On October 10, Thomas Woltz presented Abundant Systems: Working Landscapes from the City to the Farm as part of the Fall 2011 Stanley White Lecture Series. Woltz is partner of Nelson Byrd Woltz Landscape Architects (NBW), where he has worked since 1997. This celebrated 30-person firm, based in Charlottesville, Virginia and New York City, has received over 70 national and regional awards for a variety of public and private projects. For the past 14 years, Woltz also has taught part-time at the University of Virginia, the same school where he received Masters degrees in both Architecture (1996) and Landscape Architecture (1997), and a Bachelor of Science degree in Architecture (1990).
Woltz’s lecture focused on a variety of his design projects, notably work from NBW’s innovative Conservation Agriculture Studio, a group of projects that share information and integrate sustainable agriculture with best management practices for the conservation of wildlife and natural resources. Woltz discussed his firm’s mission to work towards the restoration of natural systems including rain forest, natural prairielands, and other regionally specific ecological systems.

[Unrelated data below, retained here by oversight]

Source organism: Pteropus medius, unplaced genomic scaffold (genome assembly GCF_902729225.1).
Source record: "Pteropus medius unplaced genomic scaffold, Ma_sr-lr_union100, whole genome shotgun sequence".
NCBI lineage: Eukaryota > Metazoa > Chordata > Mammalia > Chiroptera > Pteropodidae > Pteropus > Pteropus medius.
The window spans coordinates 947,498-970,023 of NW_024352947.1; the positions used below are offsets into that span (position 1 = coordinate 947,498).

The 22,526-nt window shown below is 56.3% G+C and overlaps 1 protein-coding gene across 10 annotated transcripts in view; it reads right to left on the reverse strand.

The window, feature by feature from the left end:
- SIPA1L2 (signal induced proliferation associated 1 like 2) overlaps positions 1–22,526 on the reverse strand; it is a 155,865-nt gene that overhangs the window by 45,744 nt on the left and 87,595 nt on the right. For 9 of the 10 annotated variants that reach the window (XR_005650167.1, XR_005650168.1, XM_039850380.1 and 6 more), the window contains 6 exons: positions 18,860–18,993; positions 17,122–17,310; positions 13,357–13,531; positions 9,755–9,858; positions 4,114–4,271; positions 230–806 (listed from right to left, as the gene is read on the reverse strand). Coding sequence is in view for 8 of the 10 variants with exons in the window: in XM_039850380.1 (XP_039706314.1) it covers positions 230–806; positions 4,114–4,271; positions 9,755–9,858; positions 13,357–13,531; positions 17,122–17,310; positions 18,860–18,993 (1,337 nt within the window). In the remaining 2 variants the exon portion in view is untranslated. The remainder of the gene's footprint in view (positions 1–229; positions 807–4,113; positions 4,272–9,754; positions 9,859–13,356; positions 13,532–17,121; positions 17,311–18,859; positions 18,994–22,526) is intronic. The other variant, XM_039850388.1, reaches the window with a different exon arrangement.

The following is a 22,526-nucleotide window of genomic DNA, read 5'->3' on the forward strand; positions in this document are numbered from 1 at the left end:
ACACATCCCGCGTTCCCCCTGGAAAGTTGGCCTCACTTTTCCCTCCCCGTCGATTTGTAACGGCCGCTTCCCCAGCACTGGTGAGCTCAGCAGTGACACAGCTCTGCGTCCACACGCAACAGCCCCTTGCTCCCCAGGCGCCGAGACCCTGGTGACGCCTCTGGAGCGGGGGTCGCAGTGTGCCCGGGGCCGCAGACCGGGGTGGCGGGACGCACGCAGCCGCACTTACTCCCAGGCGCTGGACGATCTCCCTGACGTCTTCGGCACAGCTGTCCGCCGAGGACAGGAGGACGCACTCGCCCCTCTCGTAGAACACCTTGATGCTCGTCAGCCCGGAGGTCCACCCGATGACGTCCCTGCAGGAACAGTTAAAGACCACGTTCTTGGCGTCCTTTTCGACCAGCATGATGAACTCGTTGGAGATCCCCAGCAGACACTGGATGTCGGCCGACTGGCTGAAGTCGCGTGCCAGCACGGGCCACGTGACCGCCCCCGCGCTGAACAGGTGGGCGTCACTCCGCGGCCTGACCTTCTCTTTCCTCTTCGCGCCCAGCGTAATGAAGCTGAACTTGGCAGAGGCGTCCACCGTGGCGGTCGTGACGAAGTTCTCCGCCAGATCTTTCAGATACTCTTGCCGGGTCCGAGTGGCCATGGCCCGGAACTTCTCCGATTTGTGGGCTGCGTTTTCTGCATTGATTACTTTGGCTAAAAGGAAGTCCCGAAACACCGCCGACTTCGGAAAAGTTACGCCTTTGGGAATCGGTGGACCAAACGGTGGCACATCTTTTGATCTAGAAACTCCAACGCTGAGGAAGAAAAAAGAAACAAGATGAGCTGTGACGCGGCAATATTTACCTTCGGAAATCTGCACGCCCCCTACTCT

Many of the firm’s projects embody Woltz’s advice to “look beyond boundary lines and consider the larger systems at work within a site.” One of the Conservation Agriculture Studio projects, the Seven Ponds Farm, was started in 1999 and is located on a privately owned 150-acre cattle farm. This project has focused on creating a bio-diverse landscape in order to support as many native plant and animal species as possible. During this process, adjacent neighbors have learned about the project and joined in the effort, ultimately establishing 2,200 contiguous acres dedicated to the goal of renewing the agrarian landscape and watershed restoration. NBW has also undertaken the largest ecological restoration in New Zealand, known as the Orongo Station Conservation, repairing damaged ecosystems through wetland restoration and reforestation for a 3,000-acre coastal area.
Throughout the lecture, Woltz emphasized the importance of various partnerships, formed during the life of these projects, which have brought scientists, ecologists, and designers together in productive ways. He sees collaboration as necessary part of a healthy design process and draws inspiration from working with other landscape architects, architects, scientists, and ecologists. He encourages designers to seek out different partnerships to create a rich dialogue throughout the design process. In closing, Woltz invited the audience to “build a covenant between yourself and the land that you work on, embrace the people, the living things, and the history and find ways to excavate all those layers and tell your own personal story.”